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Mindfulness

Mindfulness: tips and exercises

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Work, family, household, finances… juggling it all can be enough to make anyone feel overwhelmed. Feeling like you’re under unmanageable pressure is not good for your mental or physical health1. There is a lot of talk about ‘mindfulness’ being helpful to help counteract stress and feel calmer, but what does it mean?

Train your brain

‘Mindfulness’ comprises a simple set of techniques to train your brain to be free of busy thoughts that can crowd out your sense of calm. We may be hearing more about it of late, but it’s certainly not new: it draws on practices that Buddhists have been using for almost 1000 years.

Studies have shown that by training for a few minutes each day, people report significantly better mental health2.

The research is still ongoing, but mindfulness is being used in an increasing range of settings, from stress clinics to schools and cancer units3,4,5. It is not considered suitable for people with social anxiety disorders or phobias though, so if you’re not sure, talk to your GP6.

How does it work?

Mindfulness has much in common with forms of talking therapy that make us more aware of our thought processes, such as cognitive behavioural therapy (CBT). Neurobiologists are finding that mindfulness training can make physical changes to the brain, improving its ability to manage stress7. Once we become more aware and accepting, we are often better able to gently move away from negative thought patterns.

Tips for getting started

If you want to give it a go, you could follow this simple technique:

  • Try sitting up, with your eyes open or closed, or walking outside.
  • Take a moment to pay attention to the sounds around you – those nearby and those further away. Think about any sensations you feel in your body: is the air cold or warm on your skin? Notice the pressure of your body against the chair, or of your feet on floor.
  • Now focus on the physical sensation of the breath going in and out. Can you feel it in your nostrils? Your chest? Your abdomen? Try to become aware of any sensations.
  • Whenever a thought pops into your head (it might be ‘What shall I cook for supper?’ or ‘Mindfulness is so hard – I can’t stop thinking’), just notice it without judgement, and let it gently drift away, returning to focus on the breath.

Once you get used to this, try immersing yourself 100 per cent into whatever you are doing – even eating a meal or washing the car. You can even set reminders on your phone at points throughout the day to step out of whatever you are doing and be mindful for a minute or two.

After practising mindfulness for a few days or weeks, some people find their concentration improves, they are less carried off by compulsive thoughts, and they feel more poised and in control.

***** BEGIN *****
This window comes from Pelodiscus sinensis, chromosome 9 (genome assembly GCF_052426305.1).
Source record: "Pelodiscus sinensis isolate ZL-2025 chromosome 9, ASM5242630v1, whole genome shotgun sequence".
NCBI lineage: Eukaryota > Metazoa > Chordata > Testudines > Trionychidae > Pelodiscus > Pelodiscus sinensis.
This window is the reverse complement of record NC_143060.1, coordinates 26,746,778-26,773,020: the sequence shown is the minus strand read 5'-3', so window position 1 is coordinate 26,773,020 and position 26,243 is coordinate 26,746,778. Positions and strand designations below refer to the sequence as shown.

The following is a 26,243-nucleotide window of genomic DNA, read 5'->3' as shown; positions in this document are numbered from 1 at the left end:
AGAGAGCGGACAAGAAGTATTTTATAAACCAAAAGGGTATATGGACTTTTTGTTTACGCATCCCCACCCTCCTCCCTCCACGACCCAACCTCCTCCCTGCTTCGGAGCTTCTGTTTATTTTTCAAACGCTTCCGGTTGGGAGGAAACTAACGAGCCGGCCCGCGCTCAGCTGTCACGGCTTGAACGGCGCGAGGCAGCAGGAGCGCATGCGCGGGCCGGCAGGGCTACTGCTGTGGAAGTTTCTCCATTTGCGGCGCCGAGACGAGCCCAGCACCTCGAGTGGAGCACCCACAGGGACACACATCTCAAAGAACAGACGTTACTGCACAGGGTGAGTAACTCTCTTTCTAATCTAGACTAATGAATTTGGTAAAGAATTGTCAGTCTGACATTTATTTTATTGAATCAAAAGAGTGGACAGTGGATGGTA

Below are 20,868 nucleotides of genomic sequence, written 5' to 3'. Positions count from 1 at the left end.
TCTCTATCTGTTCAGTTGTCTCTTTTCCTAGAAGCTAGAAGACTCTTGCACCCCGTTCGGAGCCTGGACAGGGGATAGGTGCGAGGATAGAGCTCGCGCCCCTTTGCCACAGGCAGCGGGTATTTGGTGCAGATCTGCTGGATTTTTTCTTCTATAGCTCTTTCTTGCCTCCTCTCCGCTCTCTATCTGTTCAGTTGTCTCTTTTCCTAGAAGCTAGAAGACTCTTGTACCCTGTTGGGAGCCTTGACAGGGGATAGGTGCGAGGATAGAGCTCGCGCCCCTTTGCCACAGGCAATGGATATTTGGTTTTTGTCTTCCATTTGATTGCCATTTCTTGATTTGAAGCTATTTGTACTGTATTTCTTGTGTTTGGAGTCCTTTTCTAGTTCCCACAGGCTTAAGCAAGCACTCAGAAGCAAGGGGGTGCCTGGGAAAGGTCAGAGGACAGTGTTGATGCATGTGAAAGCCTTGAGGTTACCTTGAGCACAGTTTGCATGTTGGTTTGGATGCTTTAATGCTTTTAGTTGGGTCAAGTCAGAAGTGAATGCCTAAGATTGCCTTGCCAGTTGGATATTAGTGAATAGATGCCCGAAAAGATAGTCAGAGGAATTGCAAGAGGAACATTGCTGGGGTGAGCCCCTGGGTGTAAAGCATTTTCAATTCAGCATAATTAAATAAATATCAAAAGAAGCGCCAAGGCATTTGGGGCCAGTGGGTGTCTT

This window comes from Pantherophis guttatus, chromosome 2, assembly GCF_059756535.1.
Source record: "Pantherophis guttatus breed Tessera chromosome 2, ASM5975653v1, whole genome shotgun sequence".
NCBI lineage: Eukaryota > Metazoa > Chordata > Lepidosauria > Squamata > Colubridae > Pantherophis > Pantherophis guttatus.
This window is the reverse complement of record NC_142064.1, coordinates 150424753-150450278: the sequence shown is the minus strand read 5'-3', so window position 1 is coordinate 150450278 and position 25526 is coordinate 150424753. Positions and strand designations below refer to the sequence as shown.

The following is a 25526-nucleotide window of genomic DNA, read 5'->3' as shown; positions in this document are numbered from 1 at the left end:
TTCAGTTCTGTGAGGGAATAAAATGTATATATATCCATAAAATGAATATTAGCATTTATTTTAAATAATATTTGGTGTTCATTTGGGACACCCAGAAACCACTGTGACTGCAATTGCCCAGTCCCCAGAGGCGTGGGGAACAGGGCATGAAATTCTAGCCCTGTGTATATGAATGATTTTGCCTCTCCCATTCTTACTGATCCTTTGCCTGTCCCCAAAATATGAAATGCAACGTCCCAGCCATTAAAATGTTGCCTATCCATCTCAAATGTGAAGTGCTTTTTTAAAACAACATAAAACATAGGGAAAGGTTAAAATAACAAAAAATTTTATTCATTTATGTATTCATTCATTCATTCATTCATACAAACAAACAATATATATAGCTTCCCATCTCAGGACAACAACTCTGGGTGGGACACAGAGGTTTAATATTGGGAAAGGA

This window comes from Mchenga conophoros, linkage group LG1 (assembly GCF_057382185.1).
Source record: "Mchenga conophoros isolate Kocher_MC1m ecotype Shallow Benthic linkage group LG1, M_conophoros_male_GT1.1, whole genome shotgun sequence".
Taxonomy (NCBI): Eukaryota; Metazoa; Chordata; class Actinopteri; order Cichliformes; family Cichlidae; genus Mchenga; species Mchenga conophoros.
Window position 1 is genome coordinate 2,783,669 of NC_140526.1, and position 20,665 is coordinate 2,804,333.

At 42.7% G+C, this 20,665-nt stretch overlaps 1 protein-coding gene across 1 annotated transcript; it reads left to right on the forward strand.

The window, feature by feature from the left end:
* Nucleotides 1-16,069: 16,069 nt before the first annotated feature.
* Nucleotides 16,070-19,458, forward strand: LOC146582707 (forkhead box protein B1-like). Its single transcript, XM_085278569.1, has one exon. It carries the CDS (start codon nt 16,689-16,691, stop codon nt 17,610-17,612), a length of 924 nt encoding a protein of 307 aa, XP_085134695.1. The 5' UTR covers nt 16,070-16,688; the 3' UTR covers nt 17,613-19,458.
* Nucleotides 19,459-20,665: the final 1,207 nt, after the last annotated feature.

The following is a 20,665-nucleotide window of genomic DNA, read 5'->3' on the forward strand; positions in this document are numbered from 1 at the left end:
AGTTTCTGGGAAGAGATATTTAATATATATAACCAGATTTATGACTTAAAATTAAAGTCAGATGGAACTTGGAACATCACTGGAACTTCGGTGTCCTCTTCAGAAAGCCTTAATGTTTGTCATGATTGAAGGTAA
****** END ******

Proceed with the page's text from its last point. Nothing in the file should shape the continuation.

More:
Find out more

If you’re interested in learning more about practising mindfulness, you could:

  • Join a local mindfulness workshop
  • Find a course online such as bemindful.co.uk, hosted by the Mental Health Foundation
  • Download an app such as Headspace that provides guided meditation on your phone

You might want to also check out our mindful eating article for some techniques specifically designed to help you eat more mindfully.

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Sources:

1. Understanding stress, NHS (http://www.nhs.uk/conditions/stress-anxiety-depression/pages/understanding-stress.aspx) last accessed in June 2016

2. Mindfulness- and acceptance-based interventions for anxiety disorders: a systematic review and meta-analysis, Social Care Institute for Excellence (http://www.scie-socialcareonline.org.uk/mindfulness--and-acceptance-based-interventions-for-anxiety-disorders-a-systematic-review-and-meta-analysis/r/a1CG0000000GcAIMA0), last accessed in June 2016

3.Mindfulness, NHS (http://www.nhs.uk/conditions/stress-anxiety-depression/pages/mindfulness.aspx), last accessed in June 2016

4. Depression in adults: recognition and management, National Institute for Health and Care Excellence (http://www.ncbi.nlm.nih.gov/pubmed/16685074?ordinalpos=4&itool=EntrezSystem2.PEntrez.Pubmed.Pubmed_ResultsPanel.Pubmed_DefaultReportPanel.Pubmed_RVDocSum), last accessed in June 2016

5. Mindfulness meditation for oncology patients: a discussion and critical review, US National Library of Medicine, National Institutes of Health (http://news.mit.edu/2015/decoding-sugar-addiction-0129), last accessed in June 2016

6. Social anxiety disorder: recognition, assessment and treatment, National Institute for Health and Care Excellence (https://www.nice.org.uk/guidance/cg159/chapter/1-recommendations#interventions-that-are-not-recommended-to-treat-social-anxiety-disorder), last accessed in June 2016

7. Neurobiological changes explain how mindfulness meditation improves health, Carnegie Mellon University (http://www.cmu.edu/news/stories/archives/2016/february/meditation-changes-brain.html), last accessed in June 2016